An Introduction to Dual Diagnosis and Dual disability

By Rajalakshmi Rahul on October 24, 2011

Dual diagnosis is nothing but addiction to alcohol accompanied by any other mental disorder such as depression, anxiety or Schizophrenia [Rassool H, 2002]. Dual diagnosis is a serious issue under consideration because of its complexity and the risk involved in curing the same. Substance Abuse and mental illness are related to each other in one or the other way. Extreme consumption of drugs such as alcohol and other narcotic drugs may lead to mental disorders. However the converse does not hold true. People with dual diagnosis should be looked after with utmost care since it is not easy to help a person recover from drug addiction who is also suffering from mental disorder. Drugs in general create some type of problems known as “Withdrawal symptoms”, when tried to be given up. People suffering from mental disorder have a greater impact on their health if they are made to come out of the substance abuse.

Dual diagnosis as the name suggests denotes the diagnosis of a problem or mental disorder caused by a person due to more than one drug [Watkins T, 2000]. In most cases the primary drug for which a person might easily get addicted to is alcohol. Research has shown that at least one out of five people between the age groups 16 and 59 are prone to alcoholic addiction [Usnodrugs, Website].

Treating a person with dual diagnosis is one of the greatest challenges; medical world is facing for the past few decades.

According to reports published in the Journal of the American Medical Association:

  • Fifty percent of individuals with severe mental disorders are found be affected by substance abuse.
  • Of all the people diagnosed as mentally ill, Twenty nine percent abuse either alcohol or drugs. [NAMI, Website]
  • 37% percent of alcohol abusers and fifty three percent of drug abusers also have at least one serious mental illness.

Dual Disability:

Dual disability is the case when a person suffers from intellectual disability and mental disorder. Historically both intellectual disability and psychiatric or mental illness was considered as a single entity. As science developed, researchers began to separate these two things. After too much of research, researches have ended up in the following findings.

Intellectual Disability:

The international definition for intellectual disability has three criteria:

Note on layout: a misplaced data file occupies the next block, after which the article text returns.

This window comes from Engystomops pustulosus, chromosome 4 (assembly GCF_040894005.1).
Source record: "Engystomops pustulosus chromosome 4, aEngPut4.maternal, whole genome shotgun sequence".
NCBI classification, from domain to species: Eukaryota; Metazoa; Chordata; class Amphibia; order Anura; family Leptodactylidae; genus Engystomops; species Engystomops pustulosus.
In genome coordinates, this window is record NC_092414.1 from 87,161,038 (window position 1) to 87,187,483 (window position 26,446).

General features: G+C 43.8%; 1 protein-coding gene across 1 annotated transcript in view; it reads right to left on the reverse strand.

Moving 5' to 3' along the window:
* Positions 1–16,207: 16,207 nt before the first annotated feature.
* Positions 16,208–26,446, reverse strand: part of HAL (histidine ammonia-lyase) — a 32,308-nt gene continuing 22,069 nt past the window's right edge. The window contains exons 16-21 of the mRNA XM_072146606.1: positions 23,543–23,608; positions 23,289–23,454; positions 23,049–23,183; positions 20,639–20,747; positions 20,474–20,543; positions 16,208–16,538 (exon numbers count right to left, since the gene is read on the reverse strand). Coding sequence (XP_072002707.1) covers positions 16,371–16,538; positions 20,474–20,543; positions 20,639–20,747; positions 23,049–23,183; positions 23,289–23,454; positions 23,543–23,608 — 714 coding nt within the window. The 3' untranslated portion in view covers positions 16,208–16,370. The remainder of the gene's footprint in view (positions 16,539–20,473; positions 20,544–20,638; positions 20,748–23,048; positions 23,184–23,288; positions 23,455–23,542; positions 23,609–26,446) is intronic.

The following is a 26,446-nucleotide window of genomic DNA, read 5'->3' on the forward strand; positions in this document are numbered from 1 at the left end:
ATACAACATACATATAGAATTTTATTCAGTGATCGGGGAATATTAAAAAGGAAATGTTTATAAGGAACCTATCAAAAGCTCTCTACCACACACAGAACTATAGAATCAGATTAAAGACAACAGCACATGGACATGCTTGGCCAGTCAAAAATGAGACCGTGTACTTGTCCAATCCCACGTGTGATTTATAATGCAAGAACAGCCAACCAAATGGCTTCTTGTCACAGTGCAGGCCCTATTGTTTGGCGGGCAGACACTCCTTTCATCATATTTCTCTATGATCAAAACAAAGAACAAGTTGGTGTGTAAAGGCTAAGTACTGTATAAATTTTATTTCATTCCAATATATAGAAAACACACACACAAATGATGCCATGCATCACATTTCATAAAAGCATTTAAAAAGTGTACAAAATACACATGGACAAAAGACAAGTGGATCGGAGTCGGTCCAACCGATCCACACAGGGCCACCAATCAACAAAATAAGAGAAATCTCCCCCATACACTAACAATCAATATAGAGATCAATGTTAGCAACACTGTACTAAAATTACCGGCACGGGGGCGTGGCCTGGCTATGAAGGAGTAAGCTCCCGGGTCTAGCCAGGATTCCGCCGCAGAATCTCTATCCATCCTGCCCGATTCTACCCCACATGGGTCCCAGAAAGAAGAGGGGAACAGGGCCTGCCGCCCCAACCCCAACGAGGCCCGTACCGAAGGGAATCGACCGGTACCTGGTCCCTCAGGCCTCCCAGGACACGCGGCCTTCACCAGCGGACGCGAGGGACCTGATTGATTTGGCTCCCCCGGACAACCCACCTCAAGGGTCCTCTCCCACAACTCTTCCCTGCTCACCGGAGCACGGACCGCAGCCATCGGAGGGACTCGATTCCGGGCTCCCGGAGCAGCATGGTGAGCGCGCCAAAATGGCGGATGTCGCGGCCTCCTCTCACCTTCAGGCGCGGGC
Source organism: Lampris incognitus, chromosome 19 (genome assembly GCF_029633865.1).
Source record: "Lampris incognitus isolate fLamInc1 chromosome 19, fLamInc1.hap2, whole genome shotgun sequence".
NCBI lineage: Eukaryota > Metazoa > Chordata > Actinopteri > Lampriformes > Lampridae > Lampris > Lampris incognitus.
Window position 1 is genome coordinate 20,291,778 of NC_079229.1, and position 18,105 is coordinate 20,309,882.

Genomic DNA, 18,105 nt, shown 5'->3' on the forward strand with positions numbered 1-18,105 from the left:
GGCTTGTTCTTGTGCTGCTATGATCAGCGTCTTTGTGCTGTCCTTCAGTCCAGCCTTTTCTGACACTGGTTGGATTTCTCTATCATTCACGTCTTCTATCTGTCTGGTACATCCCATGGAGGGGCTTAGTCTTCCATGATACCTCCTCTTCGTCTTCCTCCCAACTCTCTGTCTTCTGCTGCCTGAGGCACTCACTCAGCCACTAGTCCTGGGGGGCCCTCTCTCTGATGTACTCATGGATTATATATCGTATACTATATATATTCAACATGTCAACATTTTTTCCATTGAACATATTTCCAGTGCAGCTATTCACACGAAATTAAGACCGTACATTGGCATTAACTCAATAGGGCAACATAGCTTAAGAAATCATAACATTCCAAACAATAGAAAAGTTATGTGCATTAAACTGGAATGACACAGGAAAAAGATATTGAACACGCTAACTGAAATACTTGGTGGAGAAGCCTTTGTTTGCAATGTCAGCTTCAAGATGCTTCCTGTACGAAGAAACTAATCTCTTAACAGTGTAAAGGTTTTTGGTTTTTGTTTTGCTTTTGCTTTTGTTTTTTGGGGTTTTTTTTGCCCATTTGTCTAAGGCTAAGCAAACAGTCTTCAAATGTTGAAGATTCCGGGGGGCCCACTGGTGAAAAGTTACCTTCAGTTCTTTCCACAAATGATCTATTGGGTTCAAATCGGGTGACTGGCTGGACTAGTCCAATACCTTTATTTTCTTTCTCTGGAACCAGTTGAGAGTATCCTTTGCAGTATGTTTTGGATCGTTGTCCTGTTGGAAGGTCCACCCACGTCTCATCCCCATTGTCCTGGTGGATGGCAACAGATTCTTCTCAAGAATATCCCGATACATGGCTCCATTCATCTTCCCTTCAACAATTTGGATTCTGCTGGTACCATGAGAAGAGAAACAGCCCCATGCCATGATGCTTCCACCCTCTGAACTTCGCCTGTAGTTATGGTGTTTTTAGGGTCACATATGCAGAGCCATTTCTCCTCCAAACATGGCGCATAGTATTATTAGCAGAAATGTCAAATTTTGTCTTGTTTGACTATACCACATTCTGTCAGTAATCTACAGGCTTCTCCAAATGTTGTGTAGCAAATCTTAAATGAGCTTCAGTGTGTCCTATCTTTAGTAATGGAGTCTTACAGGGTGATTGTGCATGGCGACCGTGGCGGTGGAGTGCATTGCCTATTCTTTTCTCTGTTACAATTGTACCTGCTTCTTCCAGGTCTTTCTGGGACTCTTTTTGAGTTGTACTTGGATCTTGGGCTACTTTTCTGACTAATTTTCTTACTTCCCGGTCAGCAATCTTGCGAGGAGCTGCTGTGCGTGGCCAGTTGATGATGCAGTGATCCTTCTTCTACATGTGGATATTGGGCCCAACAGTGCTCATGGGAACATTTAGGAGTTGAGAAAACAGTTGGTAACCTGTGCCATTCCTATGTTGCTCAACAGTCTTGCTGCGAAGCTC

• Significant limitations in intelligence (classified as an IQ level of 70 or below).
  • Significant limitations in the skills needed to live and work in the community including difficulties with communication, self-care, social skills, safety and self-direction.
  • These limitations in intelligence and living skills are evident in the developmental period (i.e. before the person is aged 18 years).


Mental disorder:

Mental disorder on the other hand no proper definition or meaning. No one has so far determined the starting point of depression in a human body. However, people are classified as psychiatry patients based on the erratic behavior that they exhibit which is something beyond the behavior exhibited by a normal human being.

Dual disability is the case when intellectual disability and mental disorder coexist in an individual. This condition is also termed by professionals as, “Serious mental illness” [Gamble C, 2006]. This behavior is of greatest concern to medical practitioners and mental health social workers, since it is extremely difficult to handle people who suffer from dual disability.


  1. Usnodrugs, Available at,, Accessed on 3rd October 2011
  2. Ted R. Watkins, Ara Lewellen, Marjie Crow Barrett, Dual diagnosis: an integrated approach to treatment, SAGE, 2000
  3. Hussein Rassool, Dual diagnosis: substance misuse and psychiatric disorders, Wiley-Blackwell, 2002
  4. NAMI, Available at,, Accessed on 3rd October 2011
  5. Katie Evans, J. Michael Sullivan ,Dual diagnosis: counseling the mentally ill substance abuser, Guilford Press, 2001
  6. Catherine Gamble, Geoff Brennan, Working with serious mental illness: a manual for clinical practice, Elsevier Health Sciences, 2006
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